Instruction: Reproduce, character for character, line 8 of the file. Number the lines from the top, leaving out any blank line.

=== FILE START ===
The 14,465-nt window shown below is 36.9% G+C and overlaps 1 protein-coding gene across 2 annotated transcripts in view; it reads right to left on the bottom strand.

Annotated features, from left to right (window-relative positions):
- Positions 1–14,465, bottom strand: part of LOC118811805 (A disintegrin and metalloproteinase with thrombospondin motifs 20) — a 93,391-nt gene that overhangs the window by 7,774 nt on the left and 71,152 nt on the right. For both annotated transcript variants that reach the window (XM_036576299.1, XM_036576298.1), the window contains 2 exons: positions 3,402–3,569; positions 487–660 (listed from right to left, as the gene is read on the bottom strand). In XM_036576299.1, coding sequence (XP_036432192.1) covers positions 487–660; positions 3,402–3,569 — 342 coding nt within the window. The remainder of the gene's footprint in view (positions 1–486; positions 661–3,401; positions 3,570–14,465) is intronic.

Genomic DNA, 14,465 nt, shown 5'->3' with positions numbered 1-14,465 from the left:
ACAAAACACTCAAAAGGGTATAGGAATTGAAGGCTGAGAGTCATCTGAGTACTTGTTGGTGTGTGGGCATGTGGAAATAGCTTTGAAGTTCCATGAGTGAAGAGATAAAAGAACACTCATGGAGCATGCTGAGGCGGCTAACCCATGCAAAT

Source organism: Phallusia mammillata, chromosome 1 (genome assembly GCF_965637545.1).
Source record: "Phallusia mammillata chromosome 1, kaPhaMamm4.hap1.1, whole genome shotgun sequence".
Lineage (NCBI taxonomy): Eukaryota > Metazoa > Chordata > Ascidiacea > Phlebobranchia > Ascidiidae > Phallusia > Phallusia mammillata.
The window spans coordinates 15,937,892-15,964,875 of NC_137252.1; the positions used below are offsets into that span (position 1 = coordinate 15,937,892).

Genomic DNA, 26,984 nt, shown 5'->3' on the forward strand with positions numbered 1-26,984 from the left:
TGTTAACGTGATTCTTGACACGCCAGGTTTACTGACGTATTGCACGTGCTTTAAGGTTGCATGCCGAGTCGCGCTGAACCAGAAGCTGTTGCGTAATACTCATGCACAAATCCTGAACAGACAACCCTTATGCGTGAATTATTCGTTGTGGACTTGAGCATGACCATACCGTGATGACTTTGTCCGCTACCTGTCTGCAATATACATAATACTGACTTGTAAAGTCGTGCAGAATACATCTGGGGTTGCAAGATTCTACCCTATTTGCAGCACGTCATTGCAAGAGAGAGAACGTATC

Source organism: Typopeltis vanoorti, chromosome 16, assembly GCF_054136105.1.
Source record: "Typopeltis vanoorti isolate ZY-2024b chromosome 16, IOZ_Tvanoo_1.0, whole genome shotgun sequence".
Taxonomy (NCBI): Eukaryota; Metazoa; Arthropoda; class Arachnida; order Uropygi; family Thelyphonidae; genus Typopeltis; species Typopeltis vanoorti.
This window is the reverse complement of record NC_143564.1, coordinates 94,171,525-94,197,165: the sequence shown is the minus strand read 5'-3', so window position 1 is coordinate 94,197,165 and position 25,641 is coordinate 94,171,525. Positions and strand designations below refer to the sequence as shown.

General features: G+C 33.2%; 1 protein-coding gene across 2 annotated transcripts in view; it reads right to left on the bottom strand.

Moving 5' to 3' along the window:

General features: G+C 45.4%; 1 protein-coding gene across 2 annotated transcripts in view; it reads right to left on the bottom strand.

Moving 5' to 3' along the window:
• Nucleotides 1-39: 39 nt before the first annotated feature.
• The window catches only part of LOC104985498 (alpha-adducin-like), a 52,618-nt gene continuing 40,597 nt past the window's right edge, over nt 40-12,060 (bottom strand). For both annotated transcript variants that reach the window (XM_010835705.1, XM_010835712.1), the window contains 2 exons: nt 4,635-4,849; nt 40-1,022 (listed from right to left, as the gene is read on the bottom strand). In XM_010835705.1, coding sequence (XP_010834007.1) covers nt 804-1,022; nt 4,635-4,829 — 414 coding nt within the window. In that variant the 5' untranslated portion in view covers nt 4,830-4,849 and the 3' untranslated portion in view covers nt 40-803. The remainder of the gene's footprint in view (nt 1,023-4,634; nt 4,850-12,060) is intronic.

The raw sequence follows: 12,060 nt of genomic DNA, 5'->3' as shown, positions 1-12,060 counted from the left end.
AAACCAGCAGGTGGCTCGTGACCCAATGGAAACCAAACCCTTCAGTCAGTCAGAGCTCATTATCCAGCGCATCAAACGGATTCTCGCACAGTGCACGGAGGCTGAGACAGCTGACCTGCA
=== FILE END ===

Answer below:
Lineage (NCBI taxonomy): Eukaryota > Metazoa > Chordata > Ascidiacea > Phlebobranchia > Ascidiidae > Phallusia > Phallusia mammillata.